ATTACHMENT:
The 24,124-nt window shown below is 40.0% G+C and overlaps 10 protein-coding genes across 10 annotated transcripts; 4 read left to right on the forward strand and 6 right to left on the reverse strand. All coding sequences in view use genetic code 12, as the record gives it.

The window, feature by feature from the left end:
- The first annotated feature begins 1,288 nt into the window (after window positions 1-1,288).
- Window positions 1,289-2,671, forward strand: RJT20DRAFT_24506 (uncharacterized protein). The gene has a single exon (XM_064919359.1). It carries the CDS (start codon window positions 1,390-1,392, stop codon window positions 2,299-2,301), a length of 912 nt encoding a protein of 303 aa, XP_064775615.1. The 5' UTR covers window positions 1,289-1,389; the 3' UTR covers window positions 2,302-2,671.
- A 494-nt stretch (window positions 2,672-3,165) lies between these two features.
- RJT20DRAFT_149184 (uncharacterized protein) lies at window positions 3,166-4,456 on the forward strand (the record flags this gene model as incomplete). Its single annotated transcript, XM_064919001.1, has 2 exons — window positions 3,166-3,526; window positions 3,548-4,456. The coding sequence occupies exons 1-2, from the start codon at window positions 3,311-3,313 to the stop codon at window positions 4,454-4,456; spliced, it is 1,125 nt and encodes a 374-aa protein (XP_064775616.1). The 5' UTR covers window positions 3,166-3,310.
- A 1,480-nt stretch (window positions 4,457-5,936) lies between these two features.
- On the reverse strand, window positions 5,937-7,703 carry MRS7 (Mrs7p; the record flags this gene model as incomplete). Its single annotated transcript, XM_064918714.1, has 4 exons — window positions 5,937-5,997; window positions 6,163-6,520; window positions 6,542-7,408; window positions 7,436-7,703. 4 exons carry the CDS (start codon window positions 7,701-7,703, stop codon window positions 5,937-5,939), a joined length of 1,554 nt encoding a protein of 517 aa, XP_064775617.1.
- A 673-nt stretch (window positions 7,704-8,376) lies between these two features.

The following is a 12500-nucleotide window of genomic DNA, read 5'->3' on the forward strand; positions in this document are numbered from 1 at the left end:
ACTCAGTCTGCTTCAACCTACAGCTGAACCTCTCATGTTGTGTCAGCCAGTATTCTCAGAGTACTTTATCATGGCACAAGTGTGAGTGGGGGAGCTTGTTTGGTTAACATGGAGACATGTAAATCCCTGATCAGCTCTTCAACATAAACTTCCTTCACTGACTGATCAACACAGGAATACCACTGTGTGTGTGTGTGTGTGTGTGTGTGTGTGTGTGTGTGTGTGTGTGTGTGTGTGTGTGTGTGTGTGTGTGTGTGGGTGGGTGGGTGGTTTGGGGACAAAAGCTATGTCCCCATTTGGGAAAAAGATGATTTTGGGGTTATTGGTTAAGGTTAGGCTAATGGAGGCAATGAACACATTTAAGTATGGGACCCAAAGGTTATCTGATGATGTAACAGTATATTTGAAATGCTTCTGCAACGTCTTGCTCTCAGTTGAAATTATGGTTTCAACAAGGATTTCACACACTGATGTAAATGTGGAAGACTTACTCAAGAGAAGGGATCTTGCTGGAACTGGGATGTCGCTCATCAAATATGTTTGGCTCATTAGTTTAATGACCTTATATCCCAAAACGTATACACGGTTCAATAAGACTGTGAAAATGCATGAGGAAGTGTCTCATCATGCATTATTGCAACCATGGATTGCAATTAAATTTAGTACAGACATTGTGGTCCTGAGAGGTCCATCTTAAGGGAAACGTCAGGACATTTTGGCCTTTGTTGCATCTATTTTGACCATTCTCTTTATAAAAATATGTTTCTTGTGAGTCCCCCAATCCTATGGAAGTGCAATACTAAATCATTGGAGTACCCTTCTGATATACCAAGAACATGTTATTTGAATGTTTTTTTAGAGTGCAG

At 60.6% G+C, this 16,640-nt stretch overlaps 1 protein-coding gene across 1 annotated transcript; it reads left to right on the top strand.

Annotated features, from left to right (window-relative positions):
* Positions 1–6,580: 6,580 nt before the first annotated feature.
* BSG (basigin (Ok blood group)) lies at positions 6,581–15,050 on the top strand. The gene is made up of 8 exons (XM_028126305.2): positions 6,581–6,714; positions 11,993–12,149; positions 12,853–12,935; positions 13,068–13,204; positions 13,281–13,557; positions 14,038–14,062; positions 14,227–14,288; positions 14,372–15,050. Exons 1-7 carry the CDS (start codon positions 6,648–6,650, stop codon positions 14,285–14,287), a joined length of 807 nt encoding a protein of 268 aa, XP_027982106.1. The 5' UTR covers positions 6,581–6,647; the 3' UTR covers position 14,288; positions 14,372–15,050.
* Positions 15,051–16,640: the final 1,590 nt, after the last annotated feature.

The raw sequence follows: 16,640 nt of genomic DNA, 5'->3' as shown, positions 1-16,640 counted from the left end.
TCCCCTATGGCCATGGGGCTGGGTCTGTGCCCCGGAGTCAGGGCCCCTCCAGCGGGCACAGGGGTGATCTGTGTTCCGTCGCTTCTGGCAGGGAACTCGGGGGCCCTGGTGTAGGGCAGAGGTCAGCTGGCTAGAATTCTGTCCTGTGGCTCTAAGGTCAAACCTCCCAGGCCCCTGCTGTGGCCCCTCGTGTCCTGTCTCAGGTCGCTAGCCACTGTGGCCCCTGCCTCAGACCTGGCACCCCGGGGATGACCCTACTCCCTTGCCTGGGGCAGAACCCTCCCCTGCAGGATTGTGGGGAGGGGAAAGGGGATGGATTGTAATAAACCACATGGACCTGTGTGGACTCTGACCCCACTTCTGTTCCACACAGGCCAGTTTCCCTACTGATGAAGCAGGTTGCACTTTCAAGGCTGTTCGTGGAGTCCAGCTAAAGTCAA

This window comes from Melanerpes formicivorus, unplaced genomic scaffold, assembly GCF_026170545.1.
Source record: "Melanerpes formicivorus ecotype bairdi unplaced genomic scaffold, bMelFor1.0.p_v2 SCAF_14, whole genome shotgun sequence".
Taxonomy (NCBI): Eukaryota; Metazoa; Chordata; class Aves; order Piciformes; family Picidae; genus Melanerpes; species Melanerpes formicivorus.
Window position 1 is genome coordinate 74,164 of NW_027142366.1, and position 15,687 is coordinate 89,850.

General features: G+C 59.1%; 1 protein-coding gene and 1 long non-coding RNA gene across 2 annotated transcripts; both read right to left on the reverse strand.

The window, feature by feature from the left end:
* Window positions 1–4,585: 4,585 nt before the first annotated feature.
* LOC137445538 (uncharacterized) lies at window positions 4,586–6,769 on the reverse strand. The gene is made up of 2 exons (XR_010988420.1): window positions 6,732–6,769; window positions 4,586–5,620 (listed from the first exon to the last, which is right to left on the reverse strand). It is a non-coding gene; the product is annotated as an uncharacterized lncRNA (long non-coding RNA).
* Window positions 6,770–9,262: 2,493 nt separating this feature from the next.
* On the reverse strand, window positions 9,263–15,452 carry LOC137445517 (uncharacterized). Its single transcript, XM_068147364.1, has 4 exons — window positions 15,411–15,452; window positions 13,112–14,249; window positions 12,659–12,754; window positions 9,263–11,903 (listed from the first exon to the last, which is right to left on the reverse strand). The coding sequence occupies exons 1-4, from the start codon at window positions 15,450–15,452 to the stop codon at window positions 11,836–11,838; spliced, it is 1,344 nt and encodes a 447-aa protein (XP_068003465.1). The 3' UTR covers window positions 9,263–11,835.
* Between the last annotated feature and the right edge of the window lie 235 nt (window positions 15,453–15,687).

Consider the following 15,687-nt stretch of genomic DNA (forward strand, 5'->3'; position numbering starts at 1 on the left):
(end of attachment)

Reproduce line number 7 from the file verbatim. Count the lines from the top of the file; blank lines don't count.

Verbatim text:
- A 1,480-nt stretch (window positions 4,457-5,936) lies between these two features.